The Institute of Energy Security (IES) is predicting that Oil Marketing Companies (OMCs) in the country are likely to sell petrol and diesel at GHC7.00 per litre at the pumps for the first time.
According to the IES, the prices of petroleum products are expected to further go up by 40 pesewas per litre in the second pricing window of January.
A statement signed by the research analyst of IES, Fritz Moses, said “on the back of the 7.42% increase in the price of Brent crude, the 9.46% increase in the price of Gasoline, the 8.52% increase in Gasoil price and the 0.3% depreciation of the local currency against the US Dollar; the Institute for Energy Security (IES) informs consumers to remain expectant of a further increase in fuel prices at the pumps, between Ghp30 to Ghp40 per litre.”
“The imminent price increases may force some OMCs to sell Gasoline and Gasoil at GHC7.00 per litre at the pumps for the first time,” the statement added.
Prices of fuel at local pumps saw an increment within the first pricing window.
Petroleum products prices per litre rose from circa GHC6.50 on average at most pumps to reach GHC6.70 within the window under review.
According to the IES, the imminent increase in fuel prices is due to the 7.42% increase in the price of Brent crude, gasoline and the slight depreciation of the Ghana cedi.
Read the full statement below:
Local Fuel Market Performance
Prices of fuel at local pumps in Ghana saw an increment within the window under assessment. Petroleum products prices per litre rose from circa GHC6.50 on average at most pumps to reach GHC6.70 within the window under review. The increase in prices was occasioned by the rise in prices on the international market despite the government’s extension of the suspension of the Price Stabilization and Recovery Levy (PSRL) on the petroleum price build-up (PBU). The majority of the Oil Marketing Companies (OMCs) increased their prices at the pump by 2-3%. The current national average price for both products is pegged at GHC6.70 per litre, representing a 3% increase over the previous windows.
The IES Market-Scan picked Star Oil, Benab Oil, PetroSankofa, Goodness Oil and Top Oil as the OMCs with the least-priced Gasoline and Gasoil on the local market for the pricing window under review. Pump prices of these OMCs ranged between GHC6.52 and GHC6.43 per litre for both products. Conversely, the OMCs with the highest-priced products per litre were Total, Shell, Engen, Shell (Vivo) and Puma, selling between GHC6.75 and GHC6.85 per litre for the two major liquid fuels.
World Oil Market
In the just-ended Pricing window, the international benchmark Brent saw a price rise within the period with prices selling on average at roughly US$80.3 per barrel. The price increment represents a 7.42% rise from the previous window’s average price of US$74.75 per barrel.
Oil prices beginning January 2022 started off on a positive note for oil price bulls with prices beginning the year on the first trading day of the year of 3rd January 2022 at US$78.98 per barrel and rising to over US$84 per barrel in less than 10 days, representing a rise of about 6.7%. Interestingly, the oil market has been bereft of any major market volatilities in the just ended pricing window as had been the case in windows past. Of all the major happenings, the OPEC+ meeting held on the 4th January 2022 stands out as the most conspicuous industry event in the just ended window that had the propensity of shaking up the market. The meeting concluded with a resolution to stick to the planned output of 400,000 barrels per day.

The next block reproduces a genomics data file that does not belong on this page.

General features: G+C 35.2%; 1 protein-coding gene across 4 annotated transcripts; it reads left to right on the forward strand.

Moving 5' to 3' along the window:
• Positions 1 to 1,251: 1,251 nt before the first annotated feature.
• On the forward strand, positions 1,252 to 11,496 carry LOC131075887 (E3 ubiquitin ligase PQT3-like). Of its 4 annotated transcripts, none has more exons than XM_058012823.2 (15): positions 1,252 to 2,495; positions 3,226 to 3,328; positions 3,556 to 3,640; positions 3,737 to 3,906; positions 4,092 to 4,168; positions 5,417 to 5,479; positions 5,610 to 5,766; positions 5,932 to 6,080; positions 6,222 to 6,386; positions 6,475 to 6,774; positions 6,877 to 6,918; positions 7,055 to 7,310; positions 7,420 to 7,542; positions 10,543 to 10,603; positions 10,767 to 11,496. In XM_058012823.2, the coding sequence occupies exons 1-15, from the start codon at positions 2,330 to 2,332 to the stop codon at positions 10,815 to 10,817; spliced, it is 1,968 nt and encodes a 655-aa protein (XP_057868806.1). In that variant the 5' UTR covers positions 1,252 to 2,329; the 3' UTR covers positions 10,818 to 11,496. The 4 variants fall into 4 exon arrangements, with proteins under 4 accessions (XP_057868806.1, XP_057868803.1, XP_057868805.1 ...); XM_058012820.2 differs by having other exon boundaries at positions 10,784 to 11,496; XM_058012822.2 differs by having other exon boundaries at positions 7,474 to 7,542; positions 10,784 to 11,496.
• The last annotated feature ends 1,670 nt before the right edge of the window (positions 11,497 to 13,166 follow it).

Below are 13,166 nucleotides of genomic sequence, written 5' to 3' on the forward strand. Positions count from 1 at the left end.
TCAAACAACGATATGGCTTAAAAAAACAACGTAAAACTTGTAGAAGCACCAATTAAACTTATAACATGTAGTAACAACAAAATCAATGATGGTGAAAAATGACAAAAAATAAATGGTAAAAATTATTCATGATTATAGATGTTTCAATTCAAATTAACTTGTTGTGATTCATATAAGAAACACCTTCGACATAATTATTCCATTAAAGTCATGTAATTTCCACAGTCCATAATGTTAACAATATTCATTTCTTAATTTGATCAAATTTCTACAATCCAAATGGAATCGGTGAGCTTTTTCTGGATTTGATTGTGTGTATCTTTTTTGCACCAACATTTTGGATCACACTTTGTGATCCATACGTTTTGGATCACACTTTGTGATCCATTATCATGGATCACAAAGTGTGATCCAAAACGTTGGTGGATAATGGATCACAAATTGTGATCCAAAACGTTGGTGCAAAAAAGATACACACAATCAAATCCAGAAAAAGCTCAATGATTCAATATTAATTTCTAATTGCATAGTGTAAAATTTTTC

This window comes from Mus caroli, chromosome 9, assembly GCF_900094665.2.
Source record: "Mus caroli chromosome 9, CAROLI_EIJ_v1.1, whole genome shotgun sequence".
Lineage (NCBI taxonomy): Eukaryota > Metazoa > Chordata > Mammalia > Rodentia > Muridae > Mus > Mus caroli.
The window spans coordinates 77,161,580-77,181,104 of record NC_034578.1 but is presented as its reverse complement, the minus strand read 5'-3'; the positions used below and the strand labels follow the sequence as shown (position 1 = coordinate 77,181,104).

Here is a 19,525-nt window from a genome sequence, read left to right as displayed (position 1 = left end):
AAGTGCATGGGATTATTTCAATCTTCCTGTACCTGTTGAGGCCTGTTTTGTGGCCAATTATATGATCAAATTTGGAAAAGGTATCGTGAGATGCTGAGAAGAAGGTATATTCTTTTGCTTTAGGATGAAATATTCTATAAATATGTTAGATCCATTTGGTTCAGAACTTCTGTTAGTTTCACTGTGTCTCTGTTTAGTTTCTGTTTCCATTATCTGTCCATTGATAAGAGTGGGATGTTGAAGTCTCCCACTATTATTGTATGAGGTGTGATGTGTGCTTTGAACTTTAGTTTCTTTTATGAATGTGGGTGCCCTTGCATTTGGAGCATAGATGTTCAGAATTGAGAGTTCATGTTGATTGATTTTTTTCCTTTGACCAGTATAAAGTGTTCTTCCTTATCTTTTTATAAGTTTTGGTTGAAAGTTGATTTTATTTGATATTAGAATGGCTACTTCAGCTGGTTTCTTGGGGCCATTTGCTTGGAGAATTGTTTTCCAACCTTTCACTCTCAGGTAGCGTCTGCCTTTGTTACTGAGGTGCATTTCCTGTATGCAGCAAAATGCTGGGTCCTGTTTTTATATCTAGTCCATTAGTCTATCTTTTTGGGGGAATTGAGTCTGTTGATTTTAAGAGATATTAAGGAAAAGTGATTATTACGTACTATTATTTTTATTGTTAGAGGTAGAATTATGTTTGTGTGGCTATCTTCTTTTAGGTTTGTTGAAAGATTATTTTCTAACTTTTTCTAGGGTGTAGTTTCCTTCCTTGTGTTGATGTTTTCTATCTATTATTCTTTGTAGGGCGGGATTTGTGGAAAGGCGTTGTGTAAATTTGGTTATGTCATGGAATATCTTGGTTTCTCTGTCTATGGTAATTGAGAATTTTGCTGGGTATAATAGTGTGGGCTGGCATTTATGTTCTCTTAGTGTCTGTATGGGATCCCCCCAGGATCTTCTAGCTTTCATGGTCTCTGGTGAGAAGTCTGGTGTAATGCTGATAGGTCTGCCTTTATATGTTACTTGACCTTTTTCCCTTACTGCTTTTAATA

Contributing to the upward price swing were the partial supply disruptions from the Libyan supply, as well as the Ecuadorian supply. The situation was met by a robust demand that has been exceeding market expectations. This was following the onset of the Omicron variant of the virus and its expected impact on economic activities and energy demand. That has not been the case as the impact has been minimal than was expected.
There are concerns also on the widening OPEC+ production quotas as against the actual production figures from the wells of member countries. Out of the 18 countries that make up the alliance, 14 were unable to meet their production quotas for
December 2021 resulting in the drawdown of production figures for the month. As a result, the total additional supply made by the alliance was 310,000 barrels per day as against the planned 400,000 barrels per day.
The price of the refined products, Gasoline and Gasoil prices as monitored on Standard and Poor’s(S&P’s) global Platt’s platform recorded significant changes within the period under review. While the price of Gasoline increased by 9.46% to close the window at US$774.94 per metric tonne, the Price of Gasoil also increased within the period by 8.52% to close trading at US$696.00 per metric tonne from its earlier price of US$641.38 per metric tonne.
The IES Economic Desk’s data monitored from the foreign exchange (Forex) market shows that the Ghanaian Cedi depreciated further against the U.S. Dollar by a marginal 0.3% on average terms in the first pricing window of January to close trading GHC6.26 to the US Dollar from the previous window’s rate of GHC6.24 to the US Dollar.
PROJECTIONS FOR JANUARY 2022 SECOND PRICING-WINDOW
On the back of the 7.42% increase in the price of Brent crude, the 9.46% increase in the price of Gasoline, the 8.52% increase in Gasoil price and the 0.3% depreciation of the local currency against the US Dollar; the Institute for Energy Security (IES) informs consumers to remain expectant of a further increase in fuel prices at the pumps, between Ghp30 to Ghp40 per litre. The imminent price increases may force some OMCs to sell Gasoline and Gasoil at GHC7.00 per litre at the pumps for the first time.